John M. MacKenzie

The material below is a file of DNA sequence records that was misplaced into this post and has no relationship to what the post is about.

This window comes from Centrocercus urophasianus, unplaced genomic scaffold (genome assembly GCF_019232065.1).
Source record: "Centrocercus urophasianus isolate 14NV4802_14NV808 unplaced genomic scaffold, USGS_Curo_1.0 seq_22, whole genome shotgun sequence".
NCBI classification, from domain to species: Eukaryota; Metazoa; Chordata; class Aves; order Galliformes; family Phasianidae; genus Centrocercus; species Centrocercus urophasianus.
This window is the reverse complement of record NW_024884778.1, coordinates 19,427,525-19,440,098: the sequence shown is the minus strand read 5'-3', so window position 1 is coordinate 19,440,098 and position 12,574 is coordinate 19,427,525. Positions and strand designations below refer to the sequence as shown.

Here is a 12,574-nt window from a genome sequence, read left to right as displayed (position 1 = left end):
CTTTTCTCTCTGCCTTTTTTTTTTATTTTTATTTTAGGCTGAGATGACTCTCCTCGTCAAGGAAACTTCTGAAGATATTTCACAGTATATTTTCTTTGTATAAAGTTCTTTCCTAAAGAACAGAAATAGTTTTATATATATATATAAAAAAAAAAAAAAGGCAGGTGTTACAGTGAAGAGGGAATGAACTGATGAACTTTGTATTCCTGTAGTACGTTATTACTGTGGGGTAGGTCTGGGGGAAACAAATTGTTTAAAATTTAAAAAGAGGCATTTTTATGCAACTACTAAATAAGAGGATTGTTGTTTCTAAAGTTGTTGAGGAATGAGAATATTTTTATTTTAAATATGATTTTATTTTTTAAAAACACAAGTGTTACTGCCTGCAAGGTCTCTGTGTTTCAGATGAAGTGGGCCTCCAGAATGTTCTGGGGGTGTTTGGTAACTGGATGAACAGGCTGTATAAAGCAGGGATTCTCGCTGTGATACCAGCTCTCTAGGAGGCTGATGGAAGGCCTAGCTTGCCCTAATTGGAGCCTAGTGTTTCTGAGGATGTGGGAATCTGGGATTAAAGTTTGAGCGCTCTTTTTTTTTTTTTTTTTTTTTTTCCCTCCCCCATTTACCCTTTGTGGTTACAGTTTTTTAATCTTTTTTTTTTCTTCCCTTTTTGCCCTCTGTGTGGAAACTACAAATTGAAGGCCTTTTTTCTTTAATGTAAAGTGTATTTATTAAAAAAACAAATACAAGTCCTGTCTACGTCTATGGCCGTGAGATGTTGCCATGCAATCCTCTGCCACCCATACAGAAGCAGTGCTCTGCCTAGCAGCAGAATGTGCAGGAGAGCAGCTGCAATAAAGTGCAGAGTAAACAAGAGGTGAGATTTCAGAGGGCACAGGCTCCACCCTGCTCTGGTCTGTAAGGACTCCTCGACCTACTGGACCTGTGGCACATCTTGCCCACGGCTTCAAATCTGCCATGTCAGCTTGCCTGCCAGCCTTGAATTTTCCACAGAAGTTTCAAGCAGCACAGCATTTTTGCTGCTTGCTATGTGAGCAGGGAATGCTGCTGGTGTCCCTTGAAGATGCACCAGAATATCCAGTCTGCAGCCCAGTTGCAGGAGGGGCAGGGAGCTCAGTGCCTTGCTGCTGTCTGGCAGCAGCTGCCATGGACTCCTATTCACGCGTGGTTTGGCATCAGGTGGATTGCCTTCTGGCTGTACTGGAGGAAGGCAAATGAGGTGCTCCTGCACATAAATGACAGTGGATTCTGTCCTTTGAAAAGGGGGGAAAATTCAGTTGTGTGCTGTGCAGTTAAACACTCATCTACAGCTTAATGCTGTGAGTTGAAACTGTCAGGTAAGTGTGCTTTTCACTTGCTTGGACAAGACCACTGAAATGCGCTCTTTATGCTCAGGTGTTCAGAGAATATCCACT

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Frontiers used to be thought of as a readily defined concept, a 'contact zone' between territories, peoples, cultures. Frontiers can be both tangible and imaginary, at once apparently definable and utterly nebulous. But their existence has ever been a source of fascination, stimulation and inspiration. This chapter focuses on the relationship between this reflection on frontiers and the Studies in Imperialism series. General editors may have some influence in commissioning books that help to guide the directions in which a series travels. The Series has always proceeded on the basis that it is open to all, that it has no hard ideological position. There have been considerations of the events and travails of migration through diaries and letters, of the experiences of different forms of identity. During the almost thirty years of the Studies in Imperialism series, terminologies have moved forward. The chapter explains how influential has the Series been.

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